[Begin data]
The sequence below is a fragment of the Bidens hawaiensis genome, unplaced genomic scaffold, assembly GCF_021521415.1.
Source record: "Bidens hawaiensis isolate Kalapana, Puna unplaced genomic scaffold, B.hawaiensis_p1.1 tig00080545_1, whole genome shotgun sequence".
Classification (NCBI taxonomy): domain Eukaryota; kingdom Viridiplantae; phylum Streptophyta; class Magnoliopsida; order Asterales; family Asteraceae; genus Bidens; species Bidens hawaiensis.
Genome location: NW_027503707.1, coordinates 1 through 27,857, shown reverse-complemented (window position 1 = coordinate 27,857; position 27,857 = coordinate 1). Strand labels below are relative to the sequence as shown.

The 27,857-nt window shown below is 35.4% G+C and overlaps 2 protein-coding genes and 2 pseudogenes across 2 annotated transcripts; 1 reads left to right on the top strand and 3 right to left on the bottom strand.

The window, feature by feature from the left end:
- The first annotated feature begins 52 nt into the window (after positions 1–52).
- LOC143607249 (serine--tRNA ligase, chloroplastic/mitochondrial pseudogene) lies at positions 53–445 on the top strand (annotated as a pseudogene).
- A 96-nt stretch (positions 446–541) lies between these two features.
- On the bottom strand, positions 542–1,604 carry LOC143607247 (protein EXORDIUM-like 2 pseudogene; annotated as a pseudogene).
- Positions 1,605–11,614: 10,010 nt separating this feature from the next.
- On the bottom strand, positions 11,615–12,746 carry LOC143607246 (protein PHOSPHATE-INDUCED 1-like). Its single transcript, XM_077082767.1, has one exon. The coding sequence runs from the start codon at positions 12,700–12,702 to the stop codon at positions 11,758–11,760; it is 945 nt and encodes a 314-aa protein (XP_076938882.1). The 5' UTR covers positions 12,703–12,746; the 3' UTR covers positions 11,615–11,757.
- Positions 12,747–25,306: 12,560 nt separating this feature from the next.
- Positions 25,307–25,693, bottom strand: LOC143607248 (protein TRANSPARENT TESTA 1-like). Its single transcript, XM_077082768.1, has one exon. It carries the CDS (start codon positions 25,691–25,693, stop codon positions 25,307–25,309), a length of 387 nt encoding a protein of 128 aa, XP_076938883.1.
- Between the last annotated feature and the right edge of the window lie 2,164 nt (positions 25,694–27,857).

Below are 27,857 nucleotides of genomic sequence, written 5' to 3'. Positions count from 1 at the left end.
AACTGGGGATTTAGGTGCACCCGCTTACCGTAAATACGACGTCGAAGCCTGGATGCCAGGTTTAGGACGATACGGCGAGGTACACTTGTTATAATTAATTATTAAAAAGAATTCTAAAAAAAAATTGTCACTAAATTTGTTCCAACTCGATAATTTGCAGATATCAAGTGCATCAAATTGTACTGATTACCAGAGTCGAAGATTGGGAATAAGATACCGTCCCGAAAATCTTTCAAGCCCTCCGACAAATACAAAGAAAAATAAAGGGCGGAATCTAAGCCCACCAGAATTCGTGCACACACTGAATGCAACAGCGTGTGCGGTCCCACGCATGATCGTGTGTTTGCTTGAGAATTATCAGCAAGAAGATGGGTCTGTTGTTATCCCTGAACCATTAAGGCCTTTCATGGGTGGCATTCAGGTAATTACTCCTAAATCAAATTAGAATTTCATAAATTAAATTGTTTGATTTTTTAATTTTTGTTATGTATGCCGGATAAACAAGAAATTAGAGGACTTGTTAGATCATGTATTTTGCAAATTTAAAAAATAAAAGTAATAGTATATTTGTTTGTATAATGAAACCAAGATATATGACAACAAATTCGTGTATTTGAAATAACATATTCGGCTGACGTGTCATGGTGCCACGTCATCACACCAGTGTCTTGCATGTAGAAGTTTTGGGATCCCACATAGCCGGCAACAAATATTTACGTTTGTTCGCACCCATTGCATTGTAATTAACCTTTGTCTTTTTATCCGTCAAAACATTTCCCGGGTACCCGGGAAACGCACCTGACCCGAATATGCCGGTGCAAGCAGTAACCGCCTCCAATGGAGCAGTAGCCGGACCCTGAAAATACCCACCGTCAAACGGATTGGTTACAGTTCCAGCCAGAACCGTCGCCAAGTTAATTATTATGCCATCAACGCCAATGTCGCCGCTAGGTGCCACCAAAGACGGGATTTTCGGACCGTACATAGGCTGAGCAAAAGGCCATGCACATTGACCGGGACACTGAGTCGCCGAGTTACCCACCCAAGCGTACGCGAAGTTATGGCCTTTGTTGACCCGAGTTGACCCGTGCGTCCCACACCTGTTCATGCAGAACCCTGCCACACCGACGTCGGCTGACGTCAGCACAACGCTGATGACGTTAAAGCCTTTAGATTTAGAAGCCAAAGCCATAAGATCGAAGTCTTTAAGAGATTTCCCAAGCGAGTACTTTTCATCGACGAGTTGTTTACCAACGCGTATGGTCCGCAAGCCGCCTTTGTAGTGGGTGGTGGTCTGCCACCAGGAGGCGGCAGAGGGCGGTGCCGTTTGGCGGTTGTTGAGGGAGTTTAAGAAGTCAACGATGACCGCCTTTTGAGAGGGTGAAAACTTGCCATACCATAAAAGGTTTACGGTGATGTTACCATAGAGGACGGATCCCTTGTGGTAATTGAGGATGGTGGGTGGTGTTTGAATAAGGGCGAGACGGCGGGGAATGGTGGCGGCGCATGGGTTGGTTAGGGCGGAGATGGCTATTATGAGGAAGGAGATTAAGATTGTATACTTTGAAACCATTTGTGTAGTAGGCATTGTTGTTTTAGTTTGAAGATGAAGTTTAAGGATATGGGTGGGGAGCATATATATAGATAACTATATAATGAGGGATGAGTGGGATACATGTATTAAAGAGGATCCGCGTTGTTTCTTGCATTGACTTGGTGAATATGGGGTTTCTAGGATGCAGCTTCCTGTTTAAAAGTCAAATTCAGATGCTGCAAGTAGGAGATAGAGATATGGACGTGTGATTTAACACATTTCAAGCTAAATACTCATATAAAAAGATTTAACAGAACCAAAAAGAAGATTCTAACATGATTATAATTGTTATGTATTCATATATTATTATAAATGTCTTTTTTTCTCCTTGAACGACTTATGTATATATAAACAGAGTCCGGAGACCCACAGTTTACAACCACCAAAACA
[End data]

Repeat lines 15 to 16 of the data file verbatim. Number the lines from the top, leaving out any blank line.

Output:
- Between the last annotated feature and the right edge of the window lie 2,164 nt (positions 25,694–27,857).

Below are 27,857 nucleotides of genomic sequence, written 5' to 3'. Positions count from 1 at the left end.